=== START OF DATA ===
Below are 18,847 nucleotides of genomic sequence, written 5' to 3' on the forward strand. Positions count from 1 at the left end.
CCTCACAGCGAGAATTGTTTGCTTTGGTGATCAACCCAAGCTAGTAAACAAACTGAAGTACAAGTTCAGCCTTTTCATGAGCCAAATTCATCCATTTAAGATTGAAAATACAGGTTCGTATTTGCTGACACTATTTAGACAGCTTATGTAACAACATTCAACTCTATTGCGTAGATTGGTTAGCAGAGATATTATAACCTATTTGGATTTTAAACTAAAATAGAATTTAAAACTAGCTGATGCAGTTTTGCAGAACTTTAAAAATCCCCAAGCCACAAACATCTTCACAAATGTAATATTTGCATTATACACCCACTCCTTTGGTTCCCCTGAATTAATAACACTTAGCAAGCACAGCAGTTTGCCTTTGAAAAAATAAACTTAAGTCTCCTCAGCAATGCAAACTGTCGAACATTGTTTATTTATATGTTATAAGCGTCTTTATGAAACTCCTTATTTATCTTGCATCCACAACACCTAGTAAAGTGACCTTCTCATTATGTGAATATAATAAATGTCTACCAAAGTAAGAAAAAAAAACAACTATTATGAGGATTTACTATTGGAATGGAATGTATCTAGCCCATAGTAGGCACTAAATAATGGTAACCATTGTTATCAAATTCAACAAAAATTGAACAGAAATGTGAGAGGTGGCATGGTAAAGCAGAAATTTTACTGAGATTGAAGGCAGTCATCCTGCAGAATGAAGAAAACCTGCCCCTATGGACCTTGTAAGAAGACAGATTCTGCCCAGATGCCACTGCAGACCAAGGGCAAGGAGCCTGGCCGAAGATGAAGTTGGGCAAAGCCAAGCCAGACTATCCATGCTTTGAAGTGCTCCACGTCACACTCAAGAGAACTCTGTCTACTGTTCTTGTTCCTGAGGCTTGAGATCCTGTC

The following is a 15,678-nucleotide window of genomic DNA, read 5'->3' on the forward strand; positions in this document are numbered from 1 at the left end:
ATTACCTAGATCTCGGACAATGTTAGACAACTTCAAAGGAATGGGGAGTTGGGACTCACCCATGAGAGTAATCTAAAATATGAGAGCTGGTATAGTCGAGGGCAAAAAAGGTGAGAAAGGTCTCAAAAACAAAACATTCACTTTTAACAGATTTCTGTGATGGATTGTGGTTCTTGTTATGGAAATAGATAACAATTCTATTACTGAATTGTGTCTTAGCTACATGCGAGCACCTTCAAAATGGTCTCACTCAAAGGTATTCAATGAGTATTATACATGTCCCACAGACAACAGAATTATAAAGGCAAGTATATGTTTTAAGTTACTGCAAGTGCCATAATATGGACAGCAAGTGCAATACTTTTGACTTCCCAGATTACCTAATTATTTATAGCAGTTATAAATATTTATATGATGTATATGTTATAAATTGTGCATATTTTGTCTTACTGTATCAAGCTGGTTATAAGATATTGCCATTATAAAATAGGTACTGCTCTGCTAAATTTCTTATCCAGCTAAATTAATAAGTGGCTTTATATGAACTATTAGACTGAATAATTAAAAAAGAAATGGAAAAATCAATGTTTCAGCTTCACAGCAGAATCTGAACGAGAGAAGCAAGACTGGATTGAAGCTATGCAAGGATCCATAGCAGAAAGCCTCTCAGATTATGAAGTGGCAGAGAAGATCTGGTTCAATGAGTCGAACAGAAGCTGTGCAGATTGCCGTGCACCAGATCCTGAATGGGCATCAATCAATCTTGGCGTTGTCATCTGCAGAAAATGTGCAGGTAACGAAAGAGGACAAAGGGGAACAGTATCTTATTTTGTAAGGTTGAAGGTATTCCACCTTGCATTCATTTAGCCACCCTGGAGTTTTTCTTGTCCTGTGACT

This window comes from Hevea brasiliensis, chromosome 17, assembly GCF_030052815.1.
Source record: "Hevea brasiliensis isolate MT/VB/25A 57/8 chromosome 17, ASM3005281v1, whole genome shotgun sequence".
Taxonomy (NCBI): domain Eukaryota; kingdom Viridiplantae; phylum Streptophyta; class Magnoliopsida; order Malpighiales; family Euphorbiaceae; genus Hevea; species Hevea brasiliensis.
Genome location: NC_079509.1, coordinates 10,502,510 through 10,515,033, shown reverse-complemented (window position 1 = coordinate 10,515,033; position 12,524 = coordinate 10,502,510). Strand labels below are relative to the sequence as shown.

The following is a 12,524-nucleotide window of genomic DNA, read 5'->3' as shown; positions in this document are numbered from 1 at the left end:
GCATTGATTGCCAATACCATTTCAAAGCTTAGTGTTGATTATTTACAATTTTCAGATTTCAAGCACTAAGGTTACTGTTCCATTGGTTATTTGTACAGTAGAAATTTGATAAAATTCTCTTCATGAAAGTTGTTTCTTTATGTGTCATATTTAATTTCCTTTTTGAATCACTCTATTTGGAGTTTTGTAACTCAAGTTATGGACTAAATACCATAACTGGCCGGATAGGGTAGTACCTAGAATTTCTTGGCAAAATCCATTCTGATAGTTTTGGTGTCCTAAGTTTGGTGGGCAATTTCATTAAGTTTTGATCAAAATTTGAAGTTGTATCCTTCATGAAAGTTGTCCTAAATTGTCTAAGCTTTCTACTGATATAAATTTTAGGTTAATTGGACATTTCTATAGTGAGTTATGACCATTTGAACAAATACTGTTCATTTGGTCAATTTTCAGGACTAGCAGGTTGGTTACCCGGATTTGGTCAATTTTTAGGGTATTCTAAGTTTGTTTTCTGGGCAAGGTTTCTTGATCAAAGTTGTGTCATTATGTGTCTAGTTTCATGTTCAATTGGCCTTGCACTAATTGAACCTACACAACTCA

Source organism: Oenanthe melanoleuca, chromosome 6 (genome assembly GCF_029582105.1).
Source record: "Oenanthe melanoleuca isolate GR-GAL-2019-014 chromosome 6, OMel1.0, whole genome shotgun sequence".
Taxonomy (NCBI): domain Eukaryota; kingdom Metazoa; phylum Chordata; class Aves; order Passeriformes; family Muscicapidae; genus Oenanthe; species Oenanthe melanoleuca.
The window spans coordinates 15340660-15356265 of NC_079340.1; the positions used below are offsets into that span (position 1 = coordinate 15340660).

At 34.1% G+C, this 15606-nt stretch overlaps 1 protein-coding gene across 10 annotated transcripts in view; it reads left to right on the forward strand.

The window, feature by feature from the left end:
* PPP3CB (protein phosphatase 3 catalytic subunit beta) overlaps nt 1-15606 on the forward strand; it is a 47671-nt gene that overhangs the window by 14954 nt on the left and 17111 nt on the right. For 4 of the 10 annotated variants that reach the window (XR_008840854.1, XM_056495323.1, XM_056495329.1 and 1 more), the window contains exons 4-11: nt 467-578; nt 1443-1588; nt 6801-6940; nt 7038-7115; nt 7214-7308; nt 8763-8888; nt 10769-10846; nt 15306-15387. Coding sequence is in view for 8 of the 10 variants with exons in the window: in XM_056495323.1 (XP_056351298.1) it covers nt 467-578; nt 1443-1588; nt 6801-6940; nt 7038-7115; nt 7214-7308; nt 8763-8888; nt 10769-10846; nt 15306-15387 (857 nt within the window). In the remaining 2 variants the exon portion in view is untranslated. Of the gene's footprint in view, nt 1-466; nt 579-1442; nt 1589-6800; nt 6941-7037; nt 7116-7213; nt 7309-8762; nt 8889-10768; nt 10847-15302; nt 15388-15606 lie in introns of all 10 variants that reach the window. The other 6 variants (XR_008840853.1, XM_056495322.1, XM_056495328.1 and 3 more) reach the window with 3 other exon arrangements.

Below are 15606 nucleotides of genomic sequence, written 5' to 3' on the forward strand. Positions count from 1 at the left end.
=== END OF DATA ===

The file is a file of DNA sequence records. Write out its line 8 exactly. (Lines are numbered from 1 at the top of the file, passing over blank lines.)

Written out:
Genome location: NC_079509.1, coordinates 10,502,510 through 10,515,033, shown reverse-complemented (window position 1 = coordinate 10,515,033; position 12,524 = coordinate 10,502,510). Strand labels below are relative to the sequence as shown.